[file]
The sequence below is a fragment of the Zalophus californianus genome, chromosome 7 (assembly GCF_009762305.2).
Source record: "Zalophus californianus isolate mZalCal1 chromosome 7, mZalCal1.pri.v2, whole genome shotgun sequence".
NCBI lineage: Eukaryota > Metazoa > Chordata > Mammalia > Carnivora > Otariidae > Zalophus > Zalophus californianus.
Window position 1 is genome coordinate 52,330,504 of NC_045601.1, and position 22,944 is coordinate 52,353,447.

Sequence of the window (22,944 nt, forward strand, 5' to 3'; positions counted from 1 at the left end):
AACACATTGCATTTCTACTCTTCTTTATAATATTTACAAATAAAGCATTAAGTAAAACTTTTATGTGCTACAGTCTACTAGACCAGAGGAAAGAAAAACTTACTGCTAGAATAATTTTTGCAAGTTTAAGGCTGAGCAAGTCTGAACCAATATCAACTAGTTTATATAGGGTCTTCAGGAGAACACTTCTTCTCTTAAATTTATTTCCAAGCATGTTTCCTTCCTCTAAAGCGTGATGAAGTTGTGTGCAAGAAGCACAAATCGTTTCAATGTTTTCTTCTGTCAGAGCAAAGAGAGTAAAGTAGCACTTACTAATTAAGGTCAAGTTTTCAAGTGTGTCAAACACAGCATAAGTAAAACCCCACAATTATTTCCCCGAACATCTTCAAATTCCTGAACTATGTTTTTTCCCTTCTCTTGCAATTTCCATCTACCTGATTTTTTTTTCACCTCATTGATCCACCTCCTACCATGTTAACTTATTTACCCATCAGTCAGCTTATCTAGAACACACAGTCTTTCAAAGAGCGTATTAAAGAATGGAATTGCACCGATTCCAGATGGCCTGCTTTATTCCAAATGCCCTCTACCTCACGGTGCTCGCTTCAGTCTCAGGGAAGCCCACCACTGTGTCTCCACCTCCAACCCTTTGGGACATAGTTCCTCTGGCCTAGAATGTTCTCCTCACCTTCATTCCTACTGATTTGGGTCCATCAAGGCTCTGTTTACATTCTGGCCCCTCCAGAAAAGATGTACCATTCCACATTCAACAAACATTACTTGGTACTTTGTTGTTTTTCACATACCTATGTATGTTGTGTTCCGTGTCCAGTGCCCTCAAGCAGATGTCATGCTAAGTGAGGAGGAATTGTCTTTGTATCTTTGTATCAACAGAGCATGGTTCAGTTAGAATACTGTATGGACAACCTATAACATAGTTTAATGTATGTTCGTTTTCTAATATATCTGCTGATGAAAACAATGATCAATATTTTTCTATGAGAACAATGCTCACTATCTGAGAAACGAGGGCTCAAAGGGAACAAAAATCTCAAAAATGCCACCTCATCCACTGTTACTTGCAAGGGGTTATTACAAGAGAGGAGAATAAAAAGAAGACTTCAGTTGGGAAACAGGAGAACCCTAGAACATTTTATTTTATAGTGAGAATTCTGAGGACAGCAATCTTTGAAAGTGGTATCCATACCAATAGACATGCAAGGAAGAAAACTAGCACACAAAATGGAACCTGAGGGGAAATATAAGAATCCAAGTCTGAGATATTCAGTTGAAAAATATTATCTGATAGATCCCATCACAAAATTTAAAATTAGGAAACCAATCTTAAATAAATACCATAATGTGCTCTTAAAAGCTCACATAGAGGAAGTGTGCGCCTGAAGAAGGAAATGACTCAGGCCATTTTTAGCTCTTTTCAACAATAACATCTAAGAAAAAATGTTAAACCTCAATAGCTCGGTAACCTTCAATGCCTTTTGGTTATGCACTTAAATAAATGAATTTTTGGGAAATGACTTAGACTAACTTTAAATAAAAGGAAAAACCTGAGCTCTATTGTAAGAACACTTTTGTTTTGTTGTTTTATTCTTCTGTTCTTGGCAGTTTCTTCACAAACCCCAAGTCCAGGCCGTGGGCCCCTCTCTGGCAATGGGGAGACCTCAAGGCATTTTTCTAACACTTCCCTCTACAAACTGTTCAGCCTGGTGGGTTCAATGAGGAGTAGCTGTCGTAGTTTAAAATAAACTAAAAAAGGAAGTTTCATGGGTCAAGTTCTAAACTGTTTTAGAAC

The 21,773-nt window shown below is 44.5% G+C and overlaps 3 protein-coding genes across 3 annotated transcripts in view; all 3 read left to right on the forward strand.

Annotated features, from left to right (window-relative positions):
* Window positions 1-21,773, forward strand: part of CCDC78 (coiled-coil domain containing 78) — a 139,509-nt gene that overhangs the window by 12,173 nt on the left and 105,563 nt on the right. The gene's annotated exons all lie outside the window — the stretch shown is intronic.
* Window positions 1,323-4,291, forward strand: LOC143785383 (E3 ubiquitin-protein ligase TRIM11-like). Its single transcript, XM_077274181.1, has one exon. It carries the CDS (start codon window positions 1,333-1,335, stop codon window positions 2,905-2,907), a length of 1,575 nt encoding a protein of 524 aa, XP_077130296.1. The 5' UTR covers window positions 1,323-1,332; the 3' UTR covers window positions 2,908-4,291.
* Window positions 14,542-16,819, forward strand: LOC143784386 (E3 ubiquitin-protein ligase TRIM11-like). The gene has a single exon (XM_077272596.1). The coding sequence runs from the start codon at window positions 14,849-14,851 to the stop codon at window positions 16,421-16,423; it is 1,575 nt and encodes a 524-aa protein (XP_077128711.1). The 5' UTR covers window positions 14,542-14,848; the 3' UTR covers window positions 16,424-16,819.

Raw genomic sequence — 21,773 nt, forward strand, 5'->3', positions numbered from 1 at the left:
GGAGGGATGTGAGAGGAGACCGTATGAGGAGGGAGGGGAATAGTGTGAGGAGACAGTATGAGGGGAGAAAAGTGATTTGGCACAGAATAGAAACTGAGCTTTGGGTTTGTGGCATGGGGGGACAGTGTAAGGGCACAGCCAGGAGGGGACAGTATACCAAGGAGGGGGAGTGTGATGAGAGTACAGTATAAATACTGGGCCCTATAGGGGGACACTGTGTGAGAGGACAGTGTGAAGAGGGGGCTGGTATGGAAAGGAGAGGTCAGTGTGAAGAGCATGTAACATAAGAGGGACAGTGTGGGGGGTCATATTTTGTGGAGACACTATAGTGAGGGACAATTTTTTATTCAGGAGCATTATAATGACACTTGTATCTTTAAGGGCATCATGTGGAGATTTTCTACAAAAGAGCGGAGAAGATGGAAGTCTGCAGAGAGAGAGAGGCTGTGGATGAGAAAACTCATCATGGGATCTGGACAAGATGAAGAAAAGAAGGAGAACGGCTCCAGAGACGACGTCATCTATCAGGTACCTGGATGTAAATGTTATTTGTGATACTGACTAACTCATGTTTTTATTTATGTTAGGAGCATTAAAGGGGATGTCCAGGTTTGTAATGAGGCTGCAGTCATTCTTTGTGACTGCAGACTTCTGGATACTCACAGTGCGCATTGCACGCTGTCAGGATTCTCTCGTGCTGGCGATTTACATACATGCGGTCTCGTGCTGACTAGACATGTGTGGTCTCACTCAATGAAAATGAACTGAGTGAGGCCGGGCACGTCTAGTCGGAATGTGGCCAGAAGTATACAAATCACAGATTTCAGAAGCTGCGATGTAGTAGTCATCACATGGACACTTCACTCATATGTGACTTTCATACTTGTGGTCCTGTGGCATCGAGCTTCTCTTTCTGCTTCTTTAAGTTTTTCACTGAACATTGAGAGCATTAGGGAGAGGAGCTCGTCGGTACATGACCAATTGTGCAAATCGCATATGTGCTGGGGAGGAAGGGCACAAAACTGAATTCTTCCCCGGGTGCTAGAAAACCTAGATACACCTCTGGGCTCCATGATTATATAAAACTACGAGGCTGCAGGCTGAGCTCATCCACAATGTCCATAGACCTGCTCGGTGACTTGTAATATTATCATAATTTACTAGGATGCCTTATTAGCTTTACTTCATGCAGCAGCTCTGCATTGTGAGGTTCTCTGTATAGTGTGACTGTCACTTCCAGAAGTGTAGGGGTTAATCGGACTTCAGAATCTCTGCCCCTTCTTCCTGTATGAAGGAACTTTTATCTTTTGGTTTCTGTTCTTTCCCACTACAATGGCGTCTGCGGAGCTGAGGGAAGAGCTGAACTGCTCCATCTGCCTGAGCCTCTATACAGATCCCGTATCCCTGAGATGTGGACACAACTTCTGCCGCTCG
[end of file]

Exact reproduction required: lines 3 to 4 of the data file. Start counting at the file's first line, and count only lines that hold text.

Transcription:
NCBI lineage: Eukaryota > Metazoa > Chordata > Mammalia > Carnivora > Otariidae > Zalophus > Zalophus californianus.
Window position 1 is genome coordinate 52,330,504 of NC_045601.1, and position 22,944 is coordinate 52,353,447.